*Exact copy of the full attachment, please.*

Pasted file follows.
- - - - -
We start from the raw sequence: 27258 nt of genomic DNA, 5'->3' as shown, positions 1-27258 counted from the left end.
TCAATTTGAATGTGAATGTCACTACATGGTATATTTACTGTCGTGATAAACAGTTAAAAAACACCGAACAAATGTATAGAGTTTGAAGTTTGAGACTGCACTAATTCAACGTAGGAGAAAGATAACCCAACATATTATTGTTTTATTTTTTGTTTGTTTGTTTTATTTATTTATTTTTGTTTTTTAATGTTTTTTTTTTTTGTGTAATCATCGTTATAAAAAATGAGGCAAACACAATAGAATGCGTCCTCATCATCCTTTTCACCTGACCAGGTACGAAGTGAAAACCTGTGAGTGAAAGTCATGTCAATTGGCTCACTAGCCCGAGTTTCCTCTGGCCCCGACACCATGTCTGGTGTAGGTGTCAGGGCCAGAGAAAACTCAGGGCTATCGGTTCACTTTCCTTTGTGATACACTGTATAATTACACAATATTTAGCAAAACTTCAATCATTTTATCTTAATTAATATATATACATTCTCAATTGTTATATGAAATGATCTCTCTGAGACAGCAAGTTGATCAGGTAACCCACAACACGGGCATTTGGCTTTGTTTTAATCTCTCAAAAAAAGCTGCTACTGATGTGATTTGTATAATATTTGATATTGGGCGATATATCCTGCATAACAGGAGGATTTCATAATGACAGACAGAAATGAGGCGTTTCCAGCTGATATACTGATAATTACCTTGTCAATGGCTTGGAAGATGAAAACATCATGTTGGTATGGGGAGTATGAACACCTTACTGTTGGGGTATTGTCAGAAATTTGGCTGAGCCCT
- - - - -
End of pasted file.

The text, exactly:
We start from the raw sequence: 27258 nt of genomic DNA, 5'->3' as shown, positions 1-27258 counted from the left end.
TCAATTTGAATGTGAATGTCACTACATGGTATATTTACTGTCGTGATAAACAGTTAAAAAACACCGAACAAATGTATAGAGTTTGAAGTTTGAGACTGCACTAATTCAACGTAGGAGAAAGATAACCCAACATATTATTGTTTTATTTTTTGTTTGTTTGTTTTATTTATTTATTTTTGTTTTTTAATGTTTTTTTTTTTTGTGTAATCATCGTTATAAAAAATGAGGCAAACACAATAGAATGCGTCCTCATCATCCTTTTCACCTGACCAGGTACGAAGTGAAAACCTGTGAGTGAAAGTCATGTCAATTGGCTCACTAGCCCGAGTTTCCTCTGGCCCCGACACCATGTCTGGTGTAGGTGTCAGGGCCAGAGAAAACTCAGGGCTATCGGTTCACTTTCCTTTGTGATACACTGTATAATTACACAATATTTAGCAAAACTTCAATCATTTTATCTTAATTAATATATATACATTCTCAATTGTTATATGAAATGATCTCTCTGAGACAGCAAGTTGATCAGGTAACCCACAACACGGGCATTTGGCTTTGTTTTAATCTCTCAAAAAAAGCTGCTACTGATGTGATTTGTATAATATTTGATATTGGGCGATATATCCTGCATAACAGGAGGATTTCATAATGACAGACAGAAATGAGGCGTTTCCAGCTGATATACTGATAATTACCTTGTCAATGGCTTGGAAGATGAAAACATCATGTTGGTATGGGGAGTATGAACACCTTACTGTTGGGGTATTGTCAGAAATTTGGCTGAGCCCT